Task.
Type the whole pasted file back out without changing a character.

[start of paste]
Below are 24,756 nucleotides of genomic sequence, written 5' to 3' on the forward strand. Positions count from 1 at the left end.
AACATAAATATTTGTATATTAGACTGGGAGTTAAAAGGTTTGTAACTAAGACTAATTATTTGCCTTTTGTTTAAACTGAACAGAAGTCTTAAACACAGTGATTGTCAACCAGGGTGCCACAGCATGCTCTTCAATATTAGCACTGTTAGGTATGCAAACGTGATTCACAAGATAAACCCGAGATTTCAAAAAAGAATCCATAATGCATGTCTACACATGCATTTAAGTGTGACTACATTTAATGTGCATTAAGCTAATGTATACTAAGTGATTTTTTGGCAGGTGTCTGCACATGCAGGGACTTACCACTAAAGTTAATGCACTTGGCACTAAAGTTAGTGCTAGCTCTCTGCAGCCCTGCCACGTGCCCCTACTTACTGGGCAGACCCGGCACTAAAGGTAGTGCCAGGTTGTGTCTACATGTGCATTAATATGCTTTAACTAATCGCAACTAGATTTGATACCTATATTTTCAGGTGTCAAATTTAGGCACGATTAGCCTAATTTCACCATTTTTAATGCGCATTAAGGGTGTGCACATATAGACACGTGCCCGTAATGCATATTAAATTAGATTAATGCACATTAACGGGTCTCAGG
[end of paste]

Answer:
Below are 24,756 nucleotides of genomic sequence, written 5' to 3' on the forward strand. Positions count from 1 at the left end.
AACATAAATATTTGTATATTAGACTGGGAGTTAAAAGGTTTGTAACTAAGACTAATTATTTGCCTTTTGTTTAAACTGAACAGAAGTCTTAAACACAGTGATTGTCAACCAGGGTGCCACAGCATGCTCTTCAATATTAGCACTGTTAGGTATGCAAACGTGATTCACAAGATAAACCCGAGATTTCAAAAAAGAATCCATAATGCATGTCTACACATGCATTTAAGTGTGACTACATTTAATGTGCATTAAGCTAATGTATACTAAGTGATTTTTTGGCAGGTGTCTGCACATGCAGGGACTTACCACTAAAGTTAATGCACTTGGCACTAAAGTTAGTGCTAGCTCTCTGCAGCCCTGCCACGTGCCCCTACTTACTGGGCAGACCCGGCACTAAAGGTAGTGCCAGGTTGTGTCTACATGTGCATTAATATGCTTTAACTAATCGCAACTAGATTTGATACCTATATTTTCAGGTGTCAAATTTAGGCACGATTAGCCTAATTTCACCATTTTTAATGCGCATTAAGGGTGTGCACATATAGACACGTGCCCGTAATGCATATTAAATTAGATTAATGCACATTAACGGGTCTCAGG